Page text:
I am most interested in your article about Google Checkout, not so much for its content, but for the fact tht you mentioned that you were on the phone with Tom Oliveri, head of Google Checkout. How in the world did you actually get to talk to a real person at Google Checkout? I used GC recently (one time only and no so-called freebies)to purchase a Nintendo Wii as a Christmas present. Within one day, I asked GC to cancel my order as I had information the company they were collecting for was a scam. I only received generic e-mails back telling me how to check my order status. I have been going back and forth with their e-mails for about 2 weeks now (except they don’t even reply to anything I send them anymore). I still have no order information, in spite of me telling them to cancel my order, they gave the money to the merchant anyway and I’m out $325.00 with no recourse and no way to even call GC as they do not have personal customer assistance, only e-mails and, as I said before, they are not even responding to those at this point. By the way, my order on Google says it is still “In progress” – nothing’s changed 2 weeks later. I would be very interested in finding out just how exactly to contact someone at Google that might help. I live outside of Chicago and have tried all of their local listings but the phones just ring and ring – no one answers.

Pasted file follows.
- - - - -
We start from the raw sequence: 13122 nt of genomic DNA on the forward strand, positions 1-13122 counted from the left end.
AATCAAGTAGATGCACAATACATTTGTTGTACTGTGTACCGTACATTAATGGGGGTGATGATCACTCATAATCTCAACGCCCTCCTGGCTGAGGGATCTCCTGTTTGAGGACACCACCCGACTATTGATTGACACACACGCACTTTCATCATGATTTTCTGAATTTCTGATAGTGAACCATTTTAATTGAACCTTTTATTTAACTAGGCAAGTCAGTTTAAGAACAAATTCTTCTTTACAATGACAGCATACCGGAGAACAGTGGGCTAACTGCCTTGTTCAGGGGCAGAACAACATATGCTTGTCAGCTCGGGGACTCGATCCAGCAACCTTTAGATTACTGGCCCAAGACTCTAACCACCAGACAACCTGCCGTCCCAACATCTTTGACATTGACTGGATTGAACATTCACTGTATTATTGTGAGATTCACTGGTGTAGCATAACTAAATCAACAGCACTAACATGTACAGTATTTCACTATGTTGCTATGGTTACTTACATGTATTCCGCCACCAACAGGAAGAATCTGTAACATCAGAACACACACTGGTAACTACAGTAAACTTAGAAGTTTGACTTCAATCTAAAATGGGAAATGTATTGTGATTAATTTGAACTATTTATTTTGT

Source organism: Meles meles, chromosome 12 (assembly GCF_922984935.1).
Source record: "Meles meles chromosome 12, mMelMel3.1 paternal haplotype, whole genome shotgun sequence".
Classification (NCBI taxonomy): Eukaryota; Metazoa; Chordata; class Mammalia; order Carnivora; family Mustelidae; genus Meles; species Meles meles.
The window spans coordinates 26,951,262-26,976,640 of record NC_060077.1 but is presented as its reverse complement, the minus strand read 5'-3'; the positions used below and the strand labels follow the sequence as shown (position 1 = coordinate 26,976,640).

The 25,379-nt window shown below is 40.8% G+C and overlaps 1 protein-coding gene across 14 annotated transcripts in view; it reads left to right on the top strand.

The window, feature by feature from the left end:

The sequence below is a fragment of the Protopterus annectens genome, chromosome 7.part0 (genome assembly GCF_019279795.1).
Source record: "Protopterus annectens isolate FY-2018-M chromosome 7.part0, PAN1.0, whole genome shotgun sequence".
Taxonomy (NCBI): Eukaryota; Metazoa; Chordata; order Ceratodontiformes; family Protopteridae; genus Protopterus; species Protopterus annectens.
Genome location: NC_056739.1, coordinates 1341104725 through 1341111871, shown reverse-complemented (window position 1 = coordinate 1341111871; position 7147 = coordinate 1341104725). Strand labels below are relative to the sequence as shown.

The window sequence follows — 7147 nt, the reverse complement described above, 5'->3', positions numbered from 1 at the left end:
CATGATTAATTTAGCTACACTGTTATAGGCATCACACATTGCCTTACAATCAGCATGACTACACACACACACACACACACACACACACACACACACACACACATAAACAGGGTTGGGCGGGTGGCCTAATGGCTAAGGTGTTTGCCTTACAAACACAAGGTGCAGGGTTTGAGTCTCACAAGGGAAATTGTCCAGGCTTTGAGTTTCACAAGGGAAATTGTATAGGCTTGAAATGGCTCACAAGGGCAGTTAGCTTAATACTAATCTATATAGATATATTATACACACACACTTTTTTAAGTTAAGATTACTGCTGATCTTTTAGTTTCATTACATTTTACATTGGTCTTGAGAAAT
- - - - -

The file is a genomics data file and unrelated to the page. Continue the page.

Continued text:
Also, I have done some checking on other blog sites (I am doing everything I can possibly think of to get someone, ANYONE at Google to talk to me) and this seems to be a pretty common problem with GC. Those that the system works for are happy because they get all kinds of cash back and goods, but if you need help, LOOK OUT!!!! They have absolutely none to offer. This really surprised me because I had always thought of Google as being synonymous with internet safety and security. I guess I was really mistaken.

    Any thoughts or comments would be appreciated. I have copies of every piece of correspondence sent to and received from GC in case you want details.